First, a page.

There will be another step-up in quality and quantity from the corporate updates in the coming week, with blue-chips such as BT Group PLC, Unilever plc (LON:ULVR), Royal Mail Group PLC (LON:RMG), Royal Dutch Shell PLC (LON:RDSA) and Diageo plc (LON:DGE) all on the City diary.
Aside from the company news, there should be another parliamentary vote on Theresa May’s amended Brexit plan B on Tuesday, while the first Federal Reserve policy meeting of 2019 arrives on Wednesday, followed by the January US payrolls report on Friday.
Spotlight on BT’s new boss
The main corporate focus should be on BT Group’s third-quarter update on Thursday, which is expected to bring weaker earnings and revenue as its new boss picks up from where Gavin Patterson left off.
Before standing down as chief executive and handing over the reins to former Worldpay boss Philip Janson, Patterson unveiled his strategy to improve BT’s performance.
That included axing 13,000 jobs and launching new consumer packages that combine broadband, mobile and pay-TV as a single service and bill.
He also merged BT’s business and public sector divisions with the wholesale and ventures arm to create BT Enterprise in a bid to streamline operations.
Deutsche Bank expects to see evidence that Patterson’s strategy is starting to bear fruit in the third quarter results.
The German bank expects the company to post a 6% year-on-year decline in earnings (EBITDA) to £1.8bn and a 1.7% decrease in revenue to £5.9bn in the third quarter, which is 0.6% above and 0.1% below company compiled consensus estimates, respectively.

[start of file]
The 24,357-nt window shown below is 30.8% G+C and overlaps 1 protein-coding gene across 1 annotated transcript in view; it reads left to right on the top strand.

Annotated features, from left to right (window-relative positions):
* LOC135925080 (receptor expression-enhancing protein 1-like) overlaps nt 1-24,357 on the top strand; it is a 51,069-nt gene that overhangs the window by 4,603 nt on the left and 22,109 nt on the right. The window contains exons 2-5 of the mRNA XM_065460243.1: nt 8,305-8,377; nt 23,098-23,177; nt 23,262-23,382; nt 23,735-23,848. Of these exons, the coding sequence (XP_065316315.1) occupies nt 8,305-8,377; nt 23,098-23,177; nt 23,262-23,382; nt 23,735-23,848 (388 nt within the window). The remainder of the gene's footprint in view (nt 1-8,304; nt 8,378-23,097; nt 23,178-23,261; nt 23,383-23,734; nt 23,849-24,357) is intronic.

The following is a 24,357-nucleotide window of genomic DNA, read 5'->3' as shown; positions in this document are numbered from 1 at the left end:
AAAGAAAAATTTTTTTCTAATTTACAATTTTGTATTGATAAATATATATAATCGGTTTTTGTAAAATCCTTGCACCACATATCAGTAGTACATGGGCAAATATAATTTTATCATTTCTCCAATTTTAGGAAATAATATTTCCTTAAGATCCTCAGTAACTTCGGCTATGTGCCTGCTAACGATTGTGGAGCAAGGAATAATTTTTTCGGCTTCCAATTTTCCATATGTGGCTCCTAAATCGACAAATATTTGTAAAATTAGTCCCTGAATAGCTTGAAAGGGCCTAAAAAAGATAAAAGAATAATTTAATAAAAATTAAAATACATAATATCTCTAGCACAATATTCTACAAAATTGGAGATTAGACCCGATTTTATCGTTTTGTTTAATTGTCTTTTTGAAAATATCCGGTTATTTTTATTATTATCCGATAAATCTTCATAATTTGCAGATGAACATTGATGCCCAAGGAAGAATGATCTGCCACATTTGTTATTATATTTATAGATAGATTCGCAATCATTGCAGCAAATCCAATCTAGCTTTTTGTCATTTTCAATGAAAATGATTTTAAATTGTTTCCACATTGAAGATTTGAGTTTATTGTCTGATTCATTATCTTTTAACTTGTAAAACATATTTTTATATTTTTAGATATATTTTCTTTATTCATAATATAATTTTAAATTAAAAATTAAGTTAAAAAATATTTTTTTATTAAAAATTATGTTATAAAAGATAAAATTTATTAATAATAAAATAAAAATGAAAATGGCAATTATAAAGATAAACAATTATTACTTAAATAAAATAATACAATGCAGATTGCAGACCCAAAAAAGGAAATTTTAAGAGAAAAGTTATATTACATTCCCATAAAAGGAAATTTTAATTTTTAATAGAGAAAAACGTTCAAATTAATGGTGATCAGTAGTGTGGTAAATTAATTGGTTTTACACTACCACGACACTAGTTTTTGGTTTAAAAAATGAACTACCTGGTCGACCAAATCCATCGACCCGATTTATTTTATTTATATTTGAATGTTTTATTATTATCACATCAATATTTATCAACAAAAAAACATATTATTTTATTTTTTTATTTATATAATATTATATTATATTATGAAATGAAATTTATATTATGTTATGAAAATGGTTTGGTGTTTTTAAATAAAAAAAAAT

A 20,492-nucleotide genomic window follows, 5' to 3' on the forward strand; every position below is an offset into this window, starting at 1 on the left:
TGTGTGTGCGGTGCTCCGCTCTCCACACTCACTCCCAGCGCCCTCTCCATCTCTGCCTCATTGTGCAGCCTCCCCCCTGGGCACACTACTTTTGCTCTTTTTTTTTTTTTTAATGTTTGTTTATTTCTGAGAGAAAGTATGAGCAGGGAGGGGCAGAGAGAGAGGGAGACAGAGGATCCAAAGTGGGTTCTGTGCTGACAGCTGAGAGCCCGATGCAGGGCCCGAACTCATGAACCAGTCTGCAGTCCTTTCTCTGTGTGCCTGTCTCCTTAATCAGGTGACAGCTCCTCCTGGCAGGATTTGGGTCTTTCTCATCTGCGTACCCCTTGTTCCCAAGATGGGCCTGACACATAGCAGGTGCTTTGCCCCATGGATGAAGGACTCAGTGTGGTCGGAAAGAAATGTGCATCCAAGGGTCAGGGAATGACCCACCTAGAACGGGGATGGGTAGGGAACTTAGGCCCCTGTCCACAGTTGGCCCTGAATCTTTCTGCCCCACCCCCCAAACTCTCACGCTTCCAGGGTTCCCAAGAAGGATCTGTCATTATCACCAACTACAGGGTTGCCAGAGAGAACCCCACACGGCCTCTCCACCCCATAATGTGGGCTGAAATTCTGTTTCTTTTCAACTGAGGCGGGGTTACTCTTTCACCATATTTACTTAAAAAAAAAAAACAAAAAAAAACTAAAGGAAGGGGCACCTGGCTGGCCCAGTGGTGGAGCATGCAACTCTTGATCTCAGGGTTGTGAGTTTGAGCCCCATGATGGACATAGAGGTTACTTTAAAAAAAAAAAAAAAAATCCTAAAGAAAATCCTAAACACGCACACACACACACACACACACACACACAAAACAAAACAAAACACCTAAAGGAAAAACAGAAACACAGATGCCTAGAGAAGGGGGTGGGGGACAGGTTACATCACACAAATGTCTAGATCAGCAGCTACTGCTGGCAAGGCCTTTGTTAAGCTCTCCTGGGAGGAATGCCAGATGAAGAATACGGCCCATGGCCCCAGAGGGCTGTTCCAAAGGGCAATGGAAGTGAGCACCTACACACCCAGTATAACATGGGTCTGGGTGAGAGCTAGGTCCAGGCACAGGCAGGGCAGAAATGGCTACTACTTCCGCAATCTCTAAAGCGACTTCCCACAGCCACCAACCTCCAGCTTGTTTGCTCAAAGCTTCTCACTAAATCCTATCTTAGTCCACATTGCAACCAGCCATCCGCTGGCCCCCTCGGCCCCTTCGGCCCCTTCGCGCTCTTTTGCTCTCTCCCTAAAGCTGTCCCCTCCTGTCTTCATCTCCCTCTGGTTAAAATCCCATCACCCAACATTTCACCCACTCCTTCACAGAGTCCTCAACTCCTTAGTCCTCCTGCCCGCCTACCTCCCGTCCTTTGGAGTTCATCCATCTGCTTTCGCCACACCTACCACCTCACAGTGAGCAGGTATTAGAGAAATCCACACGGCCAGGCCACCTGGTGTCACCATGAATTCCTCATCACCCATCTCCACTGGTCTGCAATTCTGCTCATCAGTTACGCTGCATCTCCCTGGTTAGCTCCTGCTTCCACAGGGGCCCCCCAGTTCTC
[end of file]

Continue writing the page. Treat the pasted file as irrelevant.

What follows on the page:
The German investment bank said steps taken to lower BT’s cost base, including job cuts, closing the final salary pension scheme and moving out of the London headquarters in St Paul’s, offer a “silver lining of sorts from recent turmoil”.
Its biggest concern is how new boss Jansen grasps BT’s roll-out of superfast fibre broadband to homes and businesses, given the costs involved and competition it faces from rivals doing the same thing such as Talktalk Telecom Group (LON:TALK) and Vodafone Group PLC (LON:VOD).
First look at Unilever’s new boss
It’s also a new dawn over at Unilever, with Alan Jope taking over the reins as CEO from Paul Polman, who stepped down earlier this month following an unsuccessful bid to relocate the consumer goods giant to the Netherlands.
Despite shareholder uproar over the plans to move, Jope is taking over a well-groomed beast: a sticky customer base and improved margins mean Unilever is in good shape.
The new boss has already committed to the targets for sales growth and profit margin improvement set by his predecessor, so expect to see 3-5% growth in underlying sales in Thursday’s fourth-quarter update.
Third-quarter figures back in October showed some recovery in sales, while last month Unilever made a big move into the Asian market with the acquisition of GSK’s consumer nutrition business.